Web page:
With Employment, Housing and Consumption as Drags, Can Production Remain Positive?

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Thanks to a tip from the West Coast Whiner, we have decided to start following the Chicago Fed index more closely as an economic indicator.

Chicago Fed National Activity Index [CFNAI] - Economic Research and Data, Federal Reserve Bank of Chicago

February economic growth near average
The Chicago Fed National Activity Index was 0.03 in February, up from –0.72 in January. The production and income category made a strong positive contribution to the index, which was offset by the negative contributions in the other three broad categories of indicators—employment, consumption and housing, and sales.

The CFNAI is a weighted average of 85 existing monthly indicators of national economic activity. It is constructed to have an average value of zero and a standard deviation of one. Since economic activity tends toward trend growth rate over time, a positive index reading corresponds to growth above trend and a negative index reading corresponds to growth below trend.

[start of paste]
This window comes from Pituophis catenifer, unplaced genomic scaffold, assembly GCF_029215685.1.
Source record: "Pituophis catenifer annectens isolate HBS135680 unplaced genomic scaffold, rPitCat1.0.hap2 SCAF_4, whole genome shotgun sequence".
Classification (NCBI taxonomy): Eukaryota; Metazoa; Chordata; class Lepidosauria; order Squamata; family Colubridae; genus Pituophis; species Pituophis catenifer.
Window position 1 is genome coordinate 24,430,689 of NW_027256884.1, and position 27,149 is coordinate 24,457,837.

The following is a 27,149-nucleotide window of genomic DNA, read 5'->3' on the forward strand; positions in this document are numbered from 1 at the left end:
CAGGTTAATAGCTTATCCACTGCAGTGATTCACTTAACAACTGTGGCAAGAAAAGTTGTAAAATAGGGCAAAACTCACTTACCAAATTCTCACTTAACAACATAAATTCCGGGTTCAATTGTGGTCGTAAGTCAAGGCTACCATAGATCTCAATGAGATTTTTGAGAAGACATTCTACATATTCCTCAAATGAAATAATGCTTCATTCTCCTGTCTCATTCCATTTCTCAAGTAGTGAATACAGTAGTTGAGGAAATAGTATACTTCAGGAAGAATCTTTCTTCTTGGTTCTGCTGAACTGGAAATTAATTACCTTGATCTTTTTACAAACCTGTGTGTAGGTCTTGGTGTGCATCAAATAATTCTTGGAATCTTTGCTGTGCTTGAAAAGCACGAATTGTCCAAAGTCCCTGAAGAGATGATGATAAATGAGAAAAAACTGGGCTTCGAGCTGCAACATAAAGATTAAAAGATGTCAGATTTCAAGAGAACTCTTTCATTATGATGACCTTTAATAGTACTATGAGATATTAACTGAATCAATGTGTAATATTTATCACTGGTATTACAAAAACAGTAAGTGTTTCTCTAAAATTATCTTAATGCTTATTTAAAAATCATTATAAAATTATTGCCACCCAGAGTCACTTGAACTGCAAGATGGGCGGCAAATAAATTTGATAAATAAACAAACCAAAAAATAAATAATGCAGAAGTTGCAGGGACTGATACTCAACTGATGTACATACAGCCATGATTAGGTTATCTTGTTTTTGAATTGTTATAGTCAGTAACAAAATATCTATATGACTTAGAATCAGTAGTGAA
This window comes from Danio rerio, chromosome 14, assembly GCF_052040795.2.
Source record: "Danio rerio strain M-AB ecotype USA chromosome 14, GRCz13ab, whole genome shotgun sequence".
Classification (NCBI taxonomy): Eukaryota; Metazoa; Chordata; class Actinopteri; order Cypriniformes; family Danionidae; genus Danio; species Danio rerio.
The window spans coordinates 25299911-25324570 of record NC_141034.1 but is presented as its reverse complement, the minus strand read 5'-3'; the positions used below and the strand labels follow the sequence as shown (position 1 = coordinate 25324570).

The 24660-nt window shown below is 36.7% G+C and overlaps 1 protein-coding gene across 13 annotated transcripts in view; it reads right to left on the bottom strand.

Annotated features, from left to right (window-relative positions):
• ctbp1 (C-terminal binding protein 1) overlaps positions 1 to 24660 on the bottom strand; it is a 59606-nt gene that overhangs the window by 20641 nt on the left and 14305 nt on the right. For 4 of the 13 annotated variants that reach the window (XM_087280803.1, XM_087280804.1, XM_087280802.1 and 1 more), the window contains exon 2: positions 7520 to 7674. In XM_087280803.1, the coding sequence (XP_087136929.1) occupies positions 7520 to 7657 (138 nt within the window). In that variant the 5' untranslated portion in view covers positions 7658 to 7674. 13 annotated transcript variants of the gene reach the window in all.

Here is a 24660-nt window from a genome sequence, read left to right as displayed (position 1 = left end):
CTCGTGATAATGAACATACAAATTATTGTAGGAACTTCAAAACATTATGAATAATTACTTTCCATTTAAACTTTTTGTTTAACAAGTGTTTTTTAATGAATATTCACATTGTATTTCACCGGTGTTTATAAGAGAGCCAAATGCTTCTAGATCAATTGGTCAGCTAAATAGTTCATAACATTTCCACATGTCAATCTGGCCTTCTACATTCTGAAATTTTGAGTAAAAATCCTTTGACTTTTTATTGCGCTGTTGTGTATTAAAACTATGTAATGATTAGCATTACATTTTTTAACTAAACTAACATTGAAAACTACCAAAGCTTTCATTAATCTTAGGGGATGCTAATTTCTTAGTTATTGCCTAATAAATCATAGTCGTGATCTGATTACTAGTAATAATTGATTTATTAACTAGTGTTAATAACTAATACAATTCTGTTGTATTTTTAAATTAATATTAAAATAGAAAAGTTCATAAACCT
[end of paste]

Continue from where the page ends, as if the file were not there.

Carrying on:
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With employment, housing and consumption all acting as drags, one has to wonder how long production will be a positive contributor. The 3-month average puts growth at below-trend and continues a slowing process that began in 2004.

Disclosure: author holds put options on Research in Motion (RIMM) at time of publication.